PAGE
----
TUESDAY THE TWENTY-FOURTH OF JULY, 2018
* Thomas à Kempis *
Grant, most sweet and loving Jesus, that I may seek my repose in You above every creature; above all health and beauty; above every honour and glory; every power and dignity; above all knowledge and cleverness, all riches and arts, all joy and gladness; above all fame and praise, all sweetness and consolation; above every hope and promise, every merit and desire; above all the gifts and favours that you can give or pour down upon me; above all the joy and exultation that the mind can receive and feel; and finally, above the angels and archangels and all the heavenly host; above all things visible and invisible; and may I seek my repose in you above everything that is not you, my God. For you, O Lord my God, are above all things the best. You alone are most high, you alone most powerful. You alone are most sufficient and most satisfying, you alone most sweet and consoling. You alone are most beautiful and loving, you alone most noble and glorious above all things. In you is every perfection that has been or ever will be. Therefore, whatever you give me besides yourself, whatever you reveal to me concerning yourself, and whatever you promise, is too small and insufficient when I do not see and fully enjoy you alone. For my heart cannot rest or be fully content until, rising above all gifts and every created thing, it rests in you. Amen.
( Thomas à Kempis )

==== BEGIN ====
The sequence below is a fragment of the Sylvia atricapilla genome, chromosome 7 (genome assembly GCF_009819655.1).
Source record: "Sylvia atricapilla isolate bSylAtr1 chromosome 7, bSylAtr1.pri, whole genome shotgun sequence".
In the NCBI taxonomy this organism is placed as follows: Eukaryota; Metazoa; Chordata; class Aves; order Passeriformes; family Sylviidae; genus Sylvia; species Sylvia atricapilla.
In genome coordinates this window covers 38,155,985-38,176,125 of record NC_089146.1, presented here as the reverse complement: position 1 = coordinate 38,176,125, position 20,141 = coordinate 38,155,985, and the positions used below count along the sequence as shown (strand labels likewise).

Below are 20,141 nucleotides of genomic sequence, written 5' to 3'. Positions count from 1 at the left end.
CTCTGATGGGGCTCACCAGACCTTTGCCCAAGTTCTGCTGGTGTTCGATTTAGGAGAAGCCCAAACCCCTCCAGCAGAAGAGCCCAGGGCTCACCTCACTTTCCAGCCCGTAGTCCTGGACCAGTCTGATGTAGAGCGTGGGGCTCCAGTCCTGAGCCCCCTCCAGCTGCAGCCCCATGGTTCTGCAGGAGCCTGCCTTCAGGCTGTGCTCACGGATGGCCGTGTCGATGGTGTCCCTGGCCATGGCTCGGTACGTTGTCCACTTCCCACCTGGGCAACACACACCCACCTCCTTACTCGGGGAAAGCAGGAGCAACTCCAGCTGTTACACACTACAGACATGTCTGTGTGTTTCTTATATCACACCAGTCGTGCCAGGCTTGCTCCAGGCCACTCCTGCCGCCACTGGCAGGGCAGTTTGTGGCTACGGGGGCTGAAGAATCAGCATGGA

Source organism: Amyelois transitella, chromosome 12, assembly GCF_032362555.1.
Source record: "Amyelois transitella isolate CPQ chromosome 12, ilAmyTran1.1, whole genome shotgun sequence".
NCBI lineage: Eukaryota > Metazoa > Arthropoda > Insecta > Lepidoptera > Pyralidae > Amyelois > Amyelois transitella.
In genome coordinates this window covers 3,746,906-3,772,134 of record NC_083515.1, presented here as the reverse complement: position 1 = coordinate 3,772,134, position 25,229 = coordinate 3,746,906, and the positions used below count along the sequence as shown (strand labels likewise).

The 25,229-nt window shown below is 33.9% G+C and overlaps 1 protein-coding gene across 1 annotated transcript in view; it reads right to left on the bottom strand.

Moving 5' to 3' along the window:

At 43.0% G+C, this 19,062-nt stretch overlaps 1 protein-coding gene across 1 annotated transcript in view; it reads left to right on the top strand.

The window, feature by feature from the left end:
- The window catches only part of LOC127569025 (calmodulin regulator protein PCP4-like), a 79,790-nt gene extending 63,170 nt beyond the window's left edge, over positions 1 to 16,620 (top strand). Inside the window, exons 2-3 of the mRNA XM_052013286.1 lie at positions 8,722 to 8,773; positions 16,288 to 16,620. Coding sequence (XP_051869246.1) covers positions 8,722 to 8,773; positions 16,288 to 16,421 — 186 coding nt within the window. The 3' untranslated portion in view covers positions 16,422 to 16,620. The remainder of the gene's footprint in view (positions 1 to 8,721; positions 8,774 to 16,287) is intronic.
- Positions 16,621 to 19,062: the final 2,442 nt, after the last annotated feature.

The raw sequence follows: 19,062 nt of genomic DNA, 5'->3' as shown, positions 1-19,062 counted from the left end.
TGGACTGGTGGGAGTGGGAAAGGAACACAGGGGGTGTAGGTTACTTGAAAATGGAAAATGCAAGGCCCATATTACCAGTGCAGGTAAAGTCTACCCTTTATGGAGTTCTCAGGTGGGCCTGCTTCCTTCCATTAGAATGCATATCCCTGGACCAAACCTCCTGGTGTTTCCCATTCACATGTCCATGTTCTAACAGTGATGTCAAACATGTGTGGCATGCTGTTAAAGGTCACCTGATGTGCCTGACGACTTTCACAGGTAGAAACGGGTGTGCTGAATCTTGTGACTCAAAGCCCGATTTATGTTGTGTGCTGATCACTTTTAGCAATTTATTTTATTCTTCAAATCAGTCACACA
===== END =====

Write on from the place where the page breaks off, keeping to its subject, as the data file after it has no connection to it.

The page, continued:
Light’s abode, celestial Salem, vision whence true peace doth spring,
brighter than the heart can fancy, mansion of the highest king;
O how glorious are the praises which of thee the prophets sing!
There for ever and for ever “Alleluia” is outpoured,
for unending and unbroken is the feast day of the Lord;
all is pure and all is holy that within thy walls is stored.
There no cloud nor passing vapour dims the brightness of the air;
endless noonday, glorious noonday, from the sun of suns is there;
there no night brings rest from labour, for unknown are toil and care.
O how glorious and resplendent, fragile body, shall you be,
when endued with so much beauty, full of health, and strong, and free,
full of vigour, full of pleasure that shall last eternally!
Now with gladness, now with courage, bear the burden on you laid,
that hereafter these your labours may with endless gifts be paid,
and in everlasting glory, you with brightness be arrayed.
Laud and honour to the Father, laud and honour to the Son,
laud and honour to the Spirit, ever three, and ever one,
consubstantial, co-eternal, while unending ages run.